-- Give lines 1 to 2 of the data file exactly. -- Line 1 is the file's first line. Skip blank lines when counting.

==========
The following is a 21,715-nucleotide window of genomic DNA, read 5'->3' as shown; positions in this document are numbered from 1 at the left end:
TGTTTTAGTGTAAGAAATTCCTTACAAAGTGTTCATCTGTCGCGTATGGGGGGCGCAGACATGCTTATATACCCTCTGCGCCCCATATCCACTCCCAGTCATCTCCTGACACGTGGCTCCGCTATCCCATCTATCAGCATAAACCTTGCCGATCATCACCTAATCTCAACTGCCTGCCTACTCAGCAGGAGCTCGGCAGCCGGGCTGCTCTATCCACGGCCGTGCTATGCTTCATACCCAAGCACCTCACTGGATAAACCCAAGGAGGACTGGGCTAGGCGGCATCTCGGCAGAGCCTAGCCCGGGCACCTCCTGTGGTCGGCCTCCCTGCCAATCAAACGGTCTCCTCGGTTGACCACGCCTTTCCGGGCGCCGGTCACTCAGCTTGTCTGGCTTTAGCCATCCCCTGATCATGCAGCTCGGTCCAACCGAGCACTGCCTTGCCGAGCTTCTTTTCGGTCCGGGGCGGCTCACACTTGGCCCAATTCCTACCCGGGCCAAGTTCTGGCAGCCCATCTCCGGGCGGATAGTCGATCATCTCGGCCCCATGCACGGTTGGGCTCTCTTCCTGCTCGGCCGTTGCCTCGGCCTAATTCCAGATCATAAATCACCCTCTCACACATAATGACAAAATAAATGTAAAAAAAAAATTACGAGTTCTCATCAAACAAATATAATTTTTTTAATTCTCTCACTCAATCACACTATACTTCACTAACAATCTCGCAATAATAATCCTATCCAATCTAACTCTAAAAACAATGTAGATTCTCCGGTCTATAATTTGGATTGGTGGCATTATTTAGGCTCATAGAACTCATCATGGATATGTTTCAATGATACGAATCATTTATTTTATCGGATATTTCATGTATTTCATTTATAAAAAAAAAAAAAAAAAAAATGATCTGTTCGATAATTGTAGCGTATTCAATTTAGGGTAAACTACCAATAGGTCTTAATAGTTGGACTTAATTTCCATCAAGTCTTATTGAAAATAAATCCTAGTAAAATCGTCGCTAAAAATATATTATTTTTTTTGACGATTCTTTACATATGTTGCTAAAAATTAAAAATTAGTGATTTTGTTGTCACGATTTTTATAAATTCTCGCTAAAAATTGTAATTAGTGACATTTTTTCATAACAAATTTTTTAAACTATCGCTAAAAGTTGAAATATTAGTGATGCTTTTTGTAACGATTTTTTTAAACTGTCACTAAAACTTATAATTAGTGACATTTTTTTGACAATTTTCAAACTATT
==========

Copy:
The following is a 21,715-nucleotide window of genomic DNA, read 5'->3' as shown; positions in this document are numbered from 1 at the left end:
TGTTTTAGTGTAAGAAATTCCTTACAAAGTGTTCATCTGTCGCGTATGGGGGGCGCAGACATGCTTATATACCCTCTGCGCCCCATATCCACTCCCAGTCATCTCCTGACACGTGGCTCCGCTATCCCATCTATCAGCATAAACCTTGCCGATCATCACCTAATCTCAACTGCCTGCCTACTCAGCAGGAGCTCGGCAGCCGGGCTGCTCTATCCACGGCCGTGCTATGCTTCATACCCAAGCACCTCACTGGATAAACCCAAGGAGGACTGGGCTAGGCGGCATCTCGGCAGAGCCTAGCCCGGGCACCTCCTGTGGTCGGCCTCCCTGCCAATCAAACGGTCTCCTCGGTTGACCACGCCTTTCCGGGCGCCGGTCACTCAGCTTGTCTGGCTTTAGCCATCCCCTGATCATGCAGCTCGGTCCAACCGAGCACTGCCTTGCCGAGCTTCTTTTCGGTCCGGGGCGGCTCACACTTGGCCCAATTCCTACCCGGGCCAAGTTCTGGCAGCCCATCTCCGGGCGGATAGTCGATCATCTCGGCCCCATGCACGGTTGGGCTCTCTTCCTGCTCGGCCGTTGCCTCGGCCTAATTCCAGATCATAAATCACCCTCTCACACATAATGACAAAATAAATGTAAAAAAAAAATTACGAGTTCTCATCAAACAAATATAATTTTTTTAATTCTCTCACTCAATCACACTATACTTCACTAACAATCTCGCAATAATAATCCTATCCAATCTAACTCTAAAAACAATGTAGATTCTCCGGTCTATAATTTGGATTGGTGGCATTATTTAGGCTCATAGAACTCATCATGGATATGTTTCAATGATACGAATCATTTATTTTATCGGATATTTCATGTATTTCATTTATAAAAAAAAAAAAAAAAAAAATGATCTGTTCGATAATTGTAGCGTATTCAATTTAGGGTAAACTACCAATAGGTCTTAATAGTTGGACTTAATTTCCATCAAGTCTTATTGAAAATAAATCCTAGTAAAATCGTCGCTAAAAATATATTATTTTTTTTGACGATTCTTTACATATGTTGCTAAAAATTAAAAATTAGTGATTTTGTTGTCACGATTTTTATAAATTCTCGCTAAAAATTGTAATTAGTGACATTTTTTCATAACAAATTTTTTAAACTATCGCTAAAAGTTGAAATATTAGTGATGCTTTTTGTAACGATTTTTTTAAACTGTCACTAAAACTTATAATTAGTGACATTTTTTTGACAATTTTCAAACTATT